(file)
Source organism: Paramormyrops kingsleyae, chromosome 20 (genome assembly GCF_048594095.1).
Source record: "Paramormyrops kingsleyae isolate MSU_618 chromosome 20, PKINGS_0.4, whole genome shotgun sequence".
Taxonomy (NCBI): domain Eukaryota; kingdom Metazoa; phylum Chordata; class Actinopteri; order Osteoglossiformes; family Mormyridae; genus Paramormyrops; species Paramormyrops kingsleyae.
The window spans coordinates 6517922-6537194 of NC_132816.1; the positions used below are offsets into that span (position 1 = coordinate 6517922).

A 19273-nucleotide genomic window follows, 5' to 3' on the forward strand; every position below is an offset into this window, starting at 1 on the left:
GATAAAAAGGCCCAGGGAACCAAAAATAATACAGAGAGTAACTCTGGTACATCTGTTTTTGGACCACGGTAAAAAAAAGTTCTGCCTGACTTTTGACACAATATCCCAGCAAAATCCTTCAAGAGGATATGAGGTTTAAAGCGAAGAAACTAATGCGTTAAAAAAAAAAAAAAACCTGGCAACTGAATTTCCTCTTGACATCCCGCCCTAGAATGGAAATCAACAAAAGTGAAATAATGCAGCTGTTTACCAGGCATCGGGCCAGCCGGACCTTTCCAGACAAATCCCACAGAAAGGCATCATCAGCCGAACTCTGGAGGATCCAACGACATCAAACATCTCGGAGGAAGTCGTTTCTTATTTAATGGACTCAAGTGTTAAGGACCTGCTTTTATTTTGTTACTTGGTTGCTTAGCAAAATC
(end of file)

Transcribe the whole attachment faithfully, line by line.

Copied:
Source organism: Paramormyrops kingsleyae, chromosome 20 (genome assembly GCF_048594095.1).
Source record: "Paramormyrops kingsleyae isolate MSU_618 chromosome 20, PKINGS_0.4, whole genome shotgun sequence".
Taxonomy (NCBI): domain Eukaryota; kingdom Metazoa; phylum Chordata; class Actinopteri; order Osteoglossiformes; family Mormyridae; genus Paramormyrops; species Paramormyrops kingsleyae.
The window spans coordinates 6517922-6537194 of NC_132816.1; the positions used below are offsets into that span (position 1 = coordinate 6517922).

A 19273-nucleotide genomic window follows, 5' to 3' on the forward strand; every position below is an offset into this window, starting at 1 on the left:
GATAAAAAGGCCCAGGGAACCAAAAATAATACAGAGAGTAACTCTGGTACATCTGTTTTTGGACCACGGTAAAAAAAAGTTCTGCCTGACTTTTGACACAATATCCCAGCAAAATCCTTCAAGAGGATATGAGGTTTAAAGCGAAGAAACTAATGCGTTAAAAAAAAAAAAAAACCTGGCAACTGAATTTCCTCTTGACATCCCGCCCTAGAATGGAAATCAACAAAAGTGAAATAATGCAGCTGTTTACCAGGCATCGGGCCAGCCGGACCTTTCCAGACAAATCCCACAGAAAGGCATCATCAGCCGAACTCTGGAGGATCCAACGACATCAAACATCTCGGAGGAAGTCGTTTCTTATTTAATGGACTCAAGTGTTAAGGACCTGCTTTTATTTTGTTACTTGGTTGCTTAGCAAAATC